Our perception is shaped by our behavioral state. When we are tired we fail to notice normally salient stimuli, when focused on one thing we ignore others, and with practice we can even improve our ability to perceive. While these are basic aspects of experience, the mechanisms in the brain of such 'state dependence'are poorly understood, particularly at the level of neurons and synapses. The convergence of perception and behavioral state is perhaps no more relevant than in primary sensory cortex, where sensory perception and cortical processing first meet. Therefore, it is the goal of this proposal to understand the mechanisms of the state dependence of brain activity in primary sensory cortex. This project uses the auditory system of mice as a model, because hearing is an important, well developed sense for both mice and humans, and because of the relevance for the understanding and potential treatment of deafness, other communication disorders, and psychiatric or neurologic disorders. To 'zoom in'to the cellular and synaptic level in a perceiving and behaving animal this study uses a powerful set of cutting edge techniques: two-photon targeted and blind patch- clamp recording along with custom-developed behavioral and sensory stimulus delivery methods. This integrative approach will hopefully allow us to answer a basic important question about the state dependence of perception. How do the circuit dynamics in auditory cortex change when an animal is alert or mobile when compared to passively sitting still? In particular, we will determine how principal neuron firing is regulated by inhibitory and excitatory synaptic activity, and what types of inhibitory neurons appears to be responsible for the inhibitory component. To do so, we will monitor the movements of the animal on a custom designed treadmill apparatus, and measure alertness by recording the local field potential (LFP) and multiunit firing in multiple forebrain areas. These experiments will provide new insights into the dynamics of cortical sensory responses as they relate to the state of the animal. This work will also provide a foundation of methods and results for future study of how the modulation of perception by behavioral state is perturbed in deafness and brain diseases.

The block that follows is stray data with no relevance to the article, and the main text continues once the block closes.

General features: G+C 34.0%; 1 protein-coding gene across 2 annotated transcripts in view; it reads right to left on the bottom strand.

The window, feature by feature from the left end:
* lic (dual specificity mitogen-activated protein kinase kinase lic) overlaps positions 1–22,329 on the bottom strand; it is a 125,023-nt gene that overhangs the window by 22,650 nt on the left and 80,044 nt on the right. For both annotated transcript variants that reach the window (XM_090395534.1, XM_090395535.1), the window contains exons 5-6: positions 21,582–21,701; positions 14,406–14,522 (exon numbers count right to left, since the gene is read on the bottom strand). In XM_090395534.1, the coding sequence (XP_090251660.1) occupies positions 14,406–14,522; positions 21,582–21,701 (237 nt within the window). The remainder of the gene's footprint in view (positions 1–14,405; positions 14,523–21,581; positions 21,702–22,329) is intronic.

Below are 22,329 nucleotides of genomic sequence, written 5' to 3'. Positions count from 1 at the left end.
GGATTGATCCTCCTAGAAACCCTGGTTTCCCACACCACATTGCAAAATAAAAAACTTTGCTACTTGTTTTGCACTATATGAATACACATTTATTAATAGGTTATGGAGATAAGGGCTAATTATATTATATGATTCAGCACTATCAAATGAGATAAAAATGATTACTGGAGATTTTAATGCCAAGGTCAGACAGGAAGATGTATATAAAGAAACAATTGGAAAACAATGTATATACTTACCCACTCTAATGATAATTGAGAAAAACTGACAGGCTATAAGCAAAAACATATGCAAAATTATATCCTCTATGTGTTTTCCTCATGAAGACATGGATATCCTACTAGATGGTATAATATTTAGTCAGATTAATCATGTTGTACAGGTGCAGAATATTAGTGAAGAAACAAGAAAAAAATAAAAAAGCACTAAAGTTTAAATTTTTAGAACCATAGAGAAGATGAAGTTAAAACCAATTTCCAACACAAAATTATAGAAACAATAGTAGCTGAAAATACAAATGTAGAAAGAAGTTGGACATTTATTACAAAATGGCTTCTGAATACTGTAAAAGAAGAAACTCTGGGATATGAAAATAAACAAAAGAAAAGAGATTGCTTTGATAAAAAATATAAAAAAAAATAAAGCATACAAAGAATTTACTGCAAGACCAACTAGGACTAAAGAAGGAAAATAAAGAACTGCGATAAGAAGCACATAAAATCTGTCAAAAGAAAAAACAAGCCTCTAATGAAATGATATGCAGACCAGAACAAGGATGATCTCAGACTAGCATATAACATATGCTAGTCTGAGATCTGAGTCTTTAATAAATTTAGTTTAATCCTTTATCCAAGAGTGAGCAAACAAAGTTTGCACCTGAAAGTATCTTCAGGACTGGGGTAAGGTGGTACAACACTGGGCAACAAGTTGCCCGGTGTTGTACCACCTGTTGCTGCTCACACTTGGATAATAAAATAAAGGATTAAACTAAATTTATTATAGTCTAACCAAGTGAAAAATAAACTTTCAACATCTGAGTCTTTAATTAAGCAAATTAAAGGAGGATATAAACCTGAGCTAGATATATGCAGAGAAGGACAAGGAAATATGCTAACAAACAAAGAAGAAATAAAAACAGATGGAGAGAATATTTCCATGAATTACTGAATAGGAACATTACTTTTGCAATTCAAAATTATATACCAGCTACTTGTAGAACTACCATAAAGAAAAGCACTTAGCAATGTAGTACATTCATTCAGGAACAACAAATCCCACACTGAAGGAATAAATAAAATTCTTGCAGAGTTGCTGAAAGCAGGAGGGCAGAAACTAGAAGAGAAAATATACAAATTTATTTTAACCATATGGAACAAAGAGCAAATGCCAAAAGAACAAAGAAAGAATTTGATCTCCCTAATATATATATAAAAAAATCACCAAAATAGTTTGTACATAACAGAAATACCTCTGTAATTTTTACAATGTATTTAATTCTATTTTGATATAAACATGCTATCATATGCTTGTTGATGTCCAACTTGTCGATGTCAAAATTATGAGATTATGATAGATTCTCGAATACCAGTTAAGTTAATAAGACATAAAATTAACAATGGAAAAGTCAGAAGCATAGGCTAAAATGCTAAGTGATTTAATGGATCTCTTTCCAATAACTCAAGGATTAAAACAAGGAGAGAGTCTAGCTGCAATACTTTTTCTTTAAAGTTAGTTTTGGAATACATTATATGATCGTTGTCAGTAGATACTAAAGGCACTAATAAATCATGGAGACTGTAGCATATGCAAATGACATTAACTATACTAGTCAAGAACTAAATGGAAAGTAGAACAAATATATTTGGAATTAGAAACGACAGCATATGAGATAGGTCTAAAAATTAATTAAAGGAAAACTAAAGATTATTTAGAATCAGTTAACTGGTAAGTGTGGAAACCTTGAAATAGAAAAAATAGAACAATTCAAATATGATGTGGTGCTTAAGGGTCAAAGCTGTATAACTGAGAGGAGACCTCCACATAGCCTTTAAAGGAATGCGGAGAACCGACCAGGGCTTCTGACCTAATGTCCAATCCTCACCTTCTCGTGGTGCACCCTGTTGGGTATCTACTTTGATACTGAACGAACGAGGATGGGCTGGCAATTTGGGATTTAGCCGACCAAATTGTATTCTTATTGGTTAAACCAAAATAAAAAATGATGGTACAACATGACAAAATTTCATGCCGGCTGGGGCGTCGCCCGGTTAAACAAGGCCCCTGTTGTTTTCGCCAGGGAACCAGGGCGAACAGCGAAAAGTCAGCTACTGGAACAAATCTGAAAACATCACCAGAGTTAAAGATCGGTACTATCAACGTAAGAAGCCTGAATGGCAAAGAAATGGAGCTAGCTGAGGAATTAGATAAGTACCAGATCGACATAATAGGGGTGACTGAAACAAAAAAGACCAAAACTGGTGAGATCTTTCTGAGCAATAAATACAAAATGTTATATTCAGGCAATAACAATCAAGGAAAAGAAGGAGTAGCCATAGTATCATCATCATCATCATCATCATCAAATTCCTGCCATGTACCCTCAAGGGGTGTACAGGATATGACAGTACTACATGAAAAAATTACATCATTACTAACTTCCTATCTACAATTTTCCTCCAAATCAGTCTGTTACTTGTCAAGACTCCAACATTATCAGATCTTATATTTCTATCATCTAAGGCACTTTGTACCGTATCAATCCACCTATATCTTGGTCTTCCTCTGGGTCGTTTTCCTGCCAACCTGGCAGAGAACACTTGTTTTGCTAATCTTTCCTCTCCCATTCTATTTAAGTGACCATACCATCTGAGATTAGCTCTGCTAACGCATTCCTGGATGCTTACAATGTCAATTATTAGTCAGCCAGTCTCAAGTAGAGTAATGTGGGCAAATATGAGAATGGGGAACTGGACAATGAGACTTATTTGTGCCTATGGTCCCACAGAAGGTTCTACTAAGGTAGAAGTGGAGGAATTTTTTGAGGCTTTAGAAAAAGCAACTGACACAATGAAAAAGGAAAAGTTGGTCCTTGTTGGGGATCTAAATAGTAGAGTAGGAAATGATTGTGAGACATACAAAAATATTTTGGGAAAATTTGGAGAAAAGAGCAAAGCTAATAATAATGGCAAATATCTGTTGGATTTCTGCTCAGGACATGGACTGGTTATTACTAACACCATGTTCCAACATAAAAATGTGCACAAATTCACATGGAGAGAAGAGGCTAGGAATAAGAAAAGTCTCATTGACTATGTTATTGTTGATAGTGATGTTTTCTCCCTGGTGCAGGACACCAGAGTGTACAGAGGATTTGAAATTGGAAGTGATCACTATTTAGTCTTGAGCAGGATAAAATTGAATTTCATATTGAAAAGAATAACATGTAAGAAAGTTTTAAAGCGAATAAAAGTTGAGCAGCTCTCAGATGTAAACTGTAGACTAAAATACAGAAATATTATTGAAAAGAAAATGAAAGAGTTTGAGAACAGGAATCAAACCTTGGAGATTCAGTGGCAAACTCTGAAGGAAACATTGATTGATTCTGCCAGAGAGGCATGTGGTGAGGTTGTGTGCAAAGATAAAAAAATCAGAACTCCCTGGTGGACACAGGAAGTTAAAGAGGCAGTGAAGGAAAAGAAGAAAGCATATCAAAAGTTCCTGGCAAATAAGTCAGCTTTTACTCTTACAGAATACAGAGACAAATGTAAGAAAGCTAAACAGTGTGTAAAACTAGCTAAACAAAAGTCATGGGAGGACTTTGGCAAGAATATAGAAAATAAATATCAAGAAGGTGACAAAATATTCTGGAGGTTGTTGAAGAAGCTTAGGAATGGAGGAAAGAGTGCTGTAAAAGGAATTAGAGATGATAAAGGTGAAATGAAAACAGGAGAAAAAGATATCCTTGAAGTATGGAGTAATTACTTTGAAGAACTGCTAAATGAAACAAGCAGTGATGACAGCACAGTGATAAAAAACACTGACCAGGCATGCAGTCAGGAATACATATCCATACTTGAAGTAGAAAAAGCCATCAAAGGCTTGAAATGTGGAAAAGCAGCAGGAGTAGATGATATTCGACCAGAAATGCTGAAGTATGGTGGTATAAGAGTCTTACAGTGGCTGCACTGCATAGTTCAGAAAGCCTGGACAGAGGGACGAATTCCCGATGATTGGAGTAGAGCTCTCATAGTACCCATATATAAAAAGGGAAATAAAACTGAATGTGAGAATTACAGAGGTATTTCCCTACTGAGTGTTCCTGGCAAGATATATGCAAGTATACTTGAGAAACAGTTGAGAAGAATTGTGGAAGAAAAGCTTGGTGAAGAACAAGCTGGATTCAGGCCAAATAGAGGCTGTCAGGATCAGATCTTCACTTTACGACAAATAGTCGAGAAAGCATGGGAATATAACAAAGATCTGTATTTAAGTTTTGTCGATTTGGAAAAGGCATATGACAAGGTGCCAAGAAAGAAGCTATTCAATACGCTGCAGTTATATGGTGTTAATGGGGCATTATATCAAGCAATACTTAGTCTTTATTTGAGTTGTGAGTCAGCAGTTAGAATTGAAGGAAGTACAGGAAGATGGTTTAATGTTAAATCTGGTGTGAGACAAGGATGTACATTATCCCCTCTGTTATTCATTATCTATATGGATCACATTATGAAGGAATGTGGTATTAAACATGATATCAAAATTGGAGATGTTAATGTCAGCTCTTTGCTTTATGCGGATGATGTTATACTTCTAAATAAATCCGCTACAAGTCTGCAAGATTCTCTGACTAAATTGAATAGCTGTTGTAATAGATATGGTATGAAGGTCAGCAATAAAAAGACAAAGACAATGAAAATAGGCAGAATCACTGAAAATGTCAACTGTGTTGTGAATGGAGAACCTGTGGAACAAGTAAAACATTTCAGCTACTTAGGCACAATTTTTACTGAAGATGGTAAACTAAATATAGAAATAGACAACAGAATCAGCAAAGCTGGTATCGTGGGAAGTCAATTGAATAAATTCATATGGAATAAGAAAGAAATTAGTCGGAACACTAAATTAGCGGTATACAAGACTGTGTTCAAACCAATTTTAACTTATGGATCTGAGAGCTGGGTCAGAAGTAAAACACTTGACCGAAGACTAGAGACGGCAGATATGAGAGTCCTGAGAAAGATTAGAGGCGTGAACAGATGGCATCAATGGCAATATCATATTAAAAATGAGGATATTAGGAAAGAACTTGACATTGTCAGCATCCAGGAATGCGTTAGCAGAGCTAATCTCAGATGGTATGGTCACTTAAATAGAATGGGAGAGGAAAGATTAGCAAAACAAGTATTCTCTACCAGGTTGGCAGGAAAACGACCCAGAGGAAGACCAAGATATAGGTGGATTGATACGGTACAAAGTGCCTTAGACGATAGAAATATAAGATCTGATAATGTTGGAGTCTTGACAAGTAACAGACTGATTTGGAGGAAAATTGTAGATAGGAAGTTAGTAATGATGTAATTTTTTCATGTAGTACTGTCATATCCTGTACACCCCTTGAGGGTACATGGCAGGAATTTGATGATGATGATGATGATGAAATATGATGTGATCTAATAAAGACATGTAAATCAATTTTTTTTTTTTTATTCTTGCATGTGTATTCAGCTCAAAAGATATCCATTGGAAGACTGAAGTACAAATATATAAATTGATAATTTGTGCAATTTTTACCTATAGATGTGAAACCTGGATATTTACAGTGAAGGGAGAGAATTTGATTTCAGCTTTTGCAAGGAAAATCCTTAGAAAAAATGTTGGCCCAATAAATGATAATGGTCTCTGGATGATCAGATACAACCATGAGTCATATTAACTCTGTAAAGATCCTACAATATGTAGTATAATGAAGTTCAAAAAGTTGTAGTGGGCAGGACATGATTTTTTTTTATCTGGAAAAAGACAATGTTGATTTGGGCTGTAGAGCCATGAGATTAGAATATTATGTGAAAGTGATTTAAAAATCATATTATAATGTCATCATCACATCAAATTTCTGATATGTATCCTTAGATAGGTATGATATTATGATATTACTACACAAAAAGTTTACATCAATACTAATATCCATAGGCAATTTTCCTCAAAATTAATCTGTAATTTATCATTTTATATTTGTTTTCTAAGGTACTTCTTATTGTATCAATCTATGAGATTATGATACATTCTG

Public Health Relevance

The popular phrase 'mind over matter'expresses the fact that our perception is shaped by our internal state of being, such as: sleepy or alert, or pathological states like hallucinating or depressed. Such 'state dependence'is a complex yet very important facet of our experience and therefore elucidating its brain manifestations has broad implications for understanding the healthy brain and psychiatric illness. This research proposes to explore how the basic cellular and synaptic physiology in auditory cortex, measured in responses to sounds, is altered in mice between different states of wakefulness and locomotion.

Agency
National Institute of Health (NIH)
Institute
National Institute on Deafness and Other Communication Disorders (NIDCD)
Type
Postdoctoral Individual National Research Service Award (F32)
Project #
5F32DC012449-02
Application #
8556200
Study Section
Special Emphasis Panel (ZDC1-SRB-K (20))
Program Officer
Sklare, Dan
Project Start
2012-12-01
Project End
2014-11-30
Budget Start
2013-12-01
Budget End
2014-11-30
Support Year
2
Fiscal Year
2014
Total Cost
$53,942
Indirect Cost
Name
Yale University
Department
Neurosciences
Type
Schools of Medicine
DUNS #
043207562
City
New Haven
State
CT
Country
United States
Zip Code
06520
Zagha, Edward; Casale, Amanda E; Sachdev, Robert N S et al. (2013) Motor cortex feedback influences sensory processing by modulating network state. Neuron 79:567-78